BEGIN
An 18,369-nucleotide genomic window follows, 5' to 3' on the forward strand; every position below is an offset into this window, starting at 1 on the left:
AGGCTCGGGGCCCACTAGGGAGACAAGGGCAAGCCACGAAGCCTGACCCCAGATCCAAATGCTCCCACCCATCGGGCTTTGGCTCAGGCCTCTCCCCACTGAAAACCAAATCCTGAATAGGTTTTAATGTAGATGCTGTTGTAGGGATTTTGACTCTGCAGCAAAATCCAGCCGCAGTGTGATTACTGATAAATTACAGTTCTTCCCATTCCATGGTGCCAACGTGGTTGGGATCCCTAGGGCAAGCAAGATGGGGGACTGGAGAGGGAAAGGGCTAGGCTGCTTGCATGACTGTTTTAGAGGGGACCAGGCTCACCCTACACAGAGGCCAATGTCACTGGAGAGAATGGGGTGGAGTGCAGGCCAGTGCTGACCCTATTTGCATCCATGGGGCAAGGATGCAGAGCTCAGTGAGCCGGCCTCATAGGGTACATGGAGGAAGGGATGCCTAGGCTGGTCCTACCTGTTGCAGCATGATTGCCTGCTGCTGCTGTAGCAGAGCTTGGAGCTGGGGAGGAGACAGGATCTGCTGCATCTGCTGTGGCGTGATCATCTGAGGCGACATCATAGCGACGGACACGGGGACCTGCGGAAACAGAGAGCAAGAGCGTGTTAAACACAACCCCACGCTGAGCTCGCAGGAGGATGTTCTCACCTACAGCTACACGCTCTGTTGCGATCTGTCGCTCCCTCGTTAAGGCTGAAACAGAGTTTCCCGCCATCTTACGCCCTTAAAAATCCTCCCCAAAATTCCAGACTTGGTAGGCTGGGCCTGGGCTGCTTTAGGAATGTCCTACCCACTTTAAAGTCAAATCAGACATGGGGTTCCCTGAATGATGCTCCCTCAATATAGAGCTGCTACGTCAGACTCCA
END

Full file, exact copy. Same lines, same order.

An 18,369-nucleotide genomic window follows, 5' to 3' on the forward strand; every position below is an offset into this window, starting at 1 on the left:
AGGCTCGGGGCCCACTAGGGAGACAAGGGCAAGCCACGAAGCCTGACCCCAGATCCAAATGCTCCCACCCATCGGGCTTTGGCTCAGGCCTCTCCCCACTGAAAACCAAATCCTGAATAGGTTTTAATGTAGATGCTGTTGTAGGGATTTTGACTCTGCAGCAAAATCCAGCCGCAGTGTGATTACTGATAAATTACAGTTCTTCCCATTCCATGGTGCCAACGTGGTTGGGATCCCTAGGGCAAGCAAGATGGGGGACTGGAGAGGGAAAGGGCTAGGCTGCTTGCATGACTGTTTTAGAGGGGACCAGGCTCACCCTACACAGAGGCCAATGTCACTGGAGAGAATGGGGTGGAGTGCAGGCCAGTGCTGACCCTATTTGCATCCATGGGGCAAGGATGCAGAGCTCAGTGAGCCGGCCTCATAGGGTACATGGAGGAAGGGATGCCTAGGCTGGTCCTACCTGTTGCAGCATGATTGCCTGCTGCTGCTGTAGCAGAGCTTGGAGCTGGGGAGGAGACAGGATCTGCTGCATCTGCTGTGGCGTGATCATCTGAGGCGACATCATAGCGACGGACACGGGGACCTGCGGAAACAGAGAGCAAGAGCGTGTTAAACACAACCCCACGCTGAGCTCGCAGGAGGATGTTCTCACCTACAGCTACACGCTCTGTTGCGATCTGTCGCTCCCTCGTTAAGGCTGAAACAGAGTTTCCCGCCATCTTACGCCCTTAAAAATCCTCCCCAAAATTCCAGACTTGGTAGGCTGGGCCTGGGCTGCTTTAGGAATGTCCTACCCACTTTAAAGTCAAATCAGACATGGGGTTCCCTGAATGATGCTCCCTCAATATAGAGCTGCTACGTCAGACTCCA